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Founder Of African American History Museum Discovered Dead

Historians in the News
tags: museums, African American history, Sadie Roberts-Joseph



Police say they are searching for the "person or persons" responsible for the death of Sadie Roberts-Joseph, a prominent community activist in Baton Rouge, La., and the founder of the city's African American history museum. 

Roberts-Joseph, 75, was discovered on Friday afternoon in the trunk of a car about 3 miles from her home. Police did not explain what led them to the car where they found her body. According to The Associated Press, investigators are waiting for a coroner to determine the cause of death.

Roberts-Joseph was a respected civil rights leader in Baton Rouge. In 2001, she founded the Odell S. Williams Now & Then African American Museum, which featuresexhibits of African art and tells the stories of minority inventors. It also includes displays of historical artifacts from the civil rights era, including a 1963 bus used during the civil rights boycotts in Baton Rouge. 

Roberts-Joseph was also the founder of the nonprofit organization Community Against Drugs and Violence, and each year, she organized a Juneteenth celebration, a commemoration of the emancipation of slaves in the American South.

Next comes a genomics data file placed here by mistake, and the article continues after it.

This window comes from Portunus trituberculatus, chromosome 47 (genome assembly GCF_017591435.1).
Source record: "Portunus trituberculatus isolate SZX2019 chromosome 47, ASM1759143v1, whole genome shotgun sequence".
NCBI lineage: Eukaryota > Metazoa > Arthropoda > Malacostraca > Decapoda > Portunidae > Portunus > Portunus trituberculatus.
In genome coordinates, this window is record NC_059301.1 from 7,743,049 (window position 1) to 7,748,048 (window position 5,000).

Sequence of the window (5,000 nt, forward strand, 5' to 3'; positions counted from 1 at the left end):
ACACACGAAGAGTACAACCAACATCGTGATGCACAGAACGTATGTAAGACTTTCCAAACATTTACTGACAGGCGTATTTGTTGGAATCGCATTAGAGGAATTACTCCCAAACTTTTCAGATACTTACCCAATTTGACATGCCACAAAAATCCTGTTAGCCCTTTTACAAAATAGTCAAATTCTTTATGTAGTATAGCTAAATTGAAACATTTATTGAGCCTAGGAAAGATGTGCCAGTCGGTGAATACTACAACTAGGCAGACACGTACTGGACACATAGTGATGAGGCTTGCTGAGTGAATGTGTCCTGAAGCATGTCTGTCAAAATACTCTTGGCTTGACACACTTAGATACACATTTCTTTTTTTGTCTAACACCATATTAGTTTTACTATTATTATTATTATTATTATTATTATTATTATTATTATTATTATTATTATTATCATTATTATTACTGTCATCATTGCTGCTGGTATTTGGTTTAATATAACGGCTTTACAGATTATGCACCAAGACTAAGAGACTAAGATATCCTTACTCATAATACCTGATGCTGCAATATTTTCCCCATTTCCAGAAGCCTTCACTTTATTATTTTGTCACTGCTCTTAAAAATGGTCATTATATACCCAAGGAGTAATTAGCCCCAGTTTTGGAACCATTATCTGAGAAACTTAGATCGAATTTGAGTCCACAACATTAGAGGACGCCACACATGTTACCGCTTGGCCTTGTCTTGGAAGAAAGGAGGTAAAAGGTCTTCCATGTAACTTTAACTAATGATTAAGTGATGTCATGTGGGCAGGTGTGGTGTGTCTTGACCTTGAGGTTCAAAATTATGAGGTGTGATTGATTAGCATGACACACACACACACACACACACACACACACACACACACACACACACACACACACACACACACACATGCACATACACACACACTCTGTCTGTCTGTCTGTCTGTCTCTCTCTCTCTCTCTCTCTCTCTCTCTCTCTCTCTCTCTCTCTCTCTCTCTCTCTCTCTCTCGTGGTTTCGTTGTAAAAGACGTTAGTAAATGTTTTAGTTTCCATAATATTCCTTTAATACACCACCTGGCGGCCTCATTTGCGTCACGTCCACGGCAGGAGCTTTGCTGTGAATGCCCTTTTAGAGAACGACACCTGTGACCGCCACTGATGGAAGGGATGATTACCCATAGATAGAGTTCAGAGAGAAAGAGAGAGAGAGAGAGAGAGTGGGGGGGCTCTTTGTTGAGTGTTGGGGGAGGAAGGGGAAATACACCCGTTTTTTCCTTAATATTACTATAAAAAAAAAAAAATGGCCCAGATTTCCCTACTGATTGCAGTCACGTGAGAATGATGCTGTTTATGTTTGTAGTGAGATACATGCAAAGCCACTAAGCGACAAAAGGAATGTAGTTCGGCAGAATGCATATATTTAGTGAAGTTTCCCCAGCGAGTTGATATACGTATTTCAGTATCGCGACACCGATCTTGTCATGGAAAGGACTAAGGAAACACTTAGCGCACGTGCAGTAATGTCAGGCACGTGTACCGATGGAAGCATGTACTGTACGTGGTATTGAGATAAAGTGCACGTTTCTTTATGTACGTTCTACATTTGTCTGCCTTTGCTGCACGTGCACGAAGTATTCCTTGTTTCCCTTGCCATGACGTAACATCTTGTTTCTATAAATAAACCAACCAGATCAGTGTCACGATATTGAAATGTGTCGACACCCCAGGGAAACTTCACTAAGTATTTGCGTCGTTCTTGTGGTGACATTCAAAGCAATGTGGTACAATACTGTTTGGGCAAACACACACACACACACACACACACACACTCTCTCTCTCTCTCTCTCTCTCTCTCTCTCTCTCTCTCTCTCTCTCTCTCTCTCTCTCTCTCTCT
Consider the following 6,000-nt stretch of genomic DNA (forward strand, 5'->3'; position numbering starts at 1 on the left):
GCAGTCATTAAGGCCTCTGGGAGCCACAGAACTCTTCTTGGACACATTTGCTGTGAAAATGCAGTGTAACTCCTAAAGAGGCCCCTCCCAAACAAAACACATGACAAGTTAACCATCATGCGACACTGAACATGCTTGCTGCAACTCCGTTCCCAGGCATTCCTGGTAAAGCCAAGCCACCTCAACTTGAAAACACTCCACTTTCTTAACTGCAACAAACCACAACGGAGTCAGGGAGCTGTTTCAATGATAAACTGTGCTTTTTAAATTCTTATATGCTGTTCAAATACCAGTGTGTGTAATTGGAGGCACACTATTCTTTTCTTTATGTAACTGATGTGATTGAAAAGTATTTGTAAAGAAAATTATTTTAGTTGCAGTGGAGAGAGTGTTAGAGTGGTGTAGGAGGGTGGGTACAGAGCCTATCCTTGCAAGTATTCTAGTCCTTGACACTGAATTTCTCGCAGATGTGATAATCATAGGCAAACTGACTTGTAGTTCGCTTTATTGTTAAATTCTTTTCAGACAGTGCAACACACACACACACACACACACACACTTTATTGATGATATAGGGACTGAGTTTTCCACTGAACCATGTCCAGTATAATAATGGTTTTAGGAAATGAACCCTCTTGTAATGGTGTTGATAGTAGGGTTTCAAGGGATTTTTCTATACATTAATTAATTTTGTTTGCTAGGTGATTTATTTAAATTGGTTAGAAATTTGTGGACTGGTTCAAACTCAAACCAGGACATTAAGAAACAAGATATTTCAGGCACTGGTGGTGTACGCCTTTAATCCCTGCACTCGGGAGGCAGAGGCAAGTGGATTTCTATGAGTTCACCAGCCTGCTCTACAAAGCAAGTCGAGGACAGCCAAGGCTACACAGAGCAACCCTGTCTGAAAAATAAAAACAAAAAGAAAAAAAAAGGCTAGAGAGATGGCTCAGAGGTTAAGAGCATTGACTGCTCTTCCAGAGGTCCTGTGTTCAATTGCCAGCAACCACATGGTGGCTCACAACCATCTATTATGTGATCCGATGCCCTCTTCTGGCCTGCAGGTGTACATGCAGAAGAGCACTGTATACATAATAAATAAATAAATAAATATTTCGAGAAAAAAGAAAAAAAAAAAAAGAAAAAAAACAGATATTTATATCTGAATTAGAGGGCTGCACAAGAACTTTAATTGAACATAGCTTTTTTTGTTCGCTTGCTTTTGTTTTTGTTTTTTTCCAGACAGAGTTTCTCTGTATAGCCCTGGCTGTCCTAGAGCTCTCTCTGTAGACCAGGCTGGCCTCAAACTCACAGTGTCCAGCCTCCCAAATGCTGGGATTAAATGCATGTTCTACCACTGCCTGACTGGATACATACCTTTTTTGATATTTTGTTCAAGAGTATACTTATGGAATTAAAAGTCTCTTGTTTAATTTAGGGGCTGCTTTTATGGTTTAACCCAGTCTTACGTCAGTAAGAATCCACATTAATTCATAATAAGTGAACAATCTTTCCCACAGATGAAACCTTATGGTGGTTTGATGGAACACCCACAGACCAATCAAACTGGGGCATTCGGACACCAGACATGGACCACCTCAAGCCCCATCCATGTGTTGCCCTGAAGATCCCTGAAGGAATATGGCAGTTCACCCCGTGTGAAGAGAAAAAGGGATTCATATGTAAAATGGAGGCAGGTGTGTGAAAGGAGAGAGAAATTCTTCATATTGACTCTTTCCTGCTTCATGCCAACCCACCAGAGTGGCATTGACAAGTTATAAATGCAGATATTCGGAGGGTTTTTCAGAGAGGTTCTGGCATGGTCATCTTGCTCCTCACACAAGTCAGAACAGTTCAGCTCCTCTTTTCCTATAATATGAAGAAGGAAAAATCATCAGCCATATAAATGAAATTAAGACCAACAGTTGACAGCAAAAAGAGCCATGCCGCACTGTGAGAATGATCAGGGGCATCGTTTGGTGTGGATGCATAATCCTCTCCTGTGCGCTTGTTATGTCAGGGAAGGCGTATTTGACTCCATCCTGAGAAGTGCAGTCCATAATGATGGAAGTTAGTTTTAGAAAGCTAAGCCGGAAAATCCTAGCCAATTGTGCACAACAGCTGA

"We have to be educated about our history and other people's history," she told The Advocate newspaper in 2016. "Across racial lines, the community can help to build a better Baton Rouge, a better state and a better nation." 

Roberts-Joseph's sister, Beatrice Johnson, told The Advocate that Roberts-Joseph had come to her house, which was two doors away, last Friday because "she had mixed some cornbread, but her oven went out, and she brought it here to put in the oven." 

"The bread is still there," Johnson said. "She never came back to get it."

In Baton Rouge and across social media, the news of Roberts-Joseph's death prompted an outpouring of grief and remembrances. 

"She was one of the last black oral street historians of Baton Rouge and dedicated her life to telling the story of freedom fighters in my hometown with the most beautiful art," wrote one Twitter user. "Rest in Power, Miss Sadie. You didn't deserve this."

In a post on Facebook, the Baton Rouge Police Department wrote, "Ms. Sadie was a tireless advocate of peace in the community. We had opportunities to work with her on so many levels. From assisting with her bicycle give away at the African American Museum to working with the organization she started called CADAV. (Community Against Drugs and Violence) Ms. Sadie is a treasure to our community." 

The post added, "Our detectives are working diligently to bring the person or persons responsible for this heinous act to justice."

Read entire article at NPR

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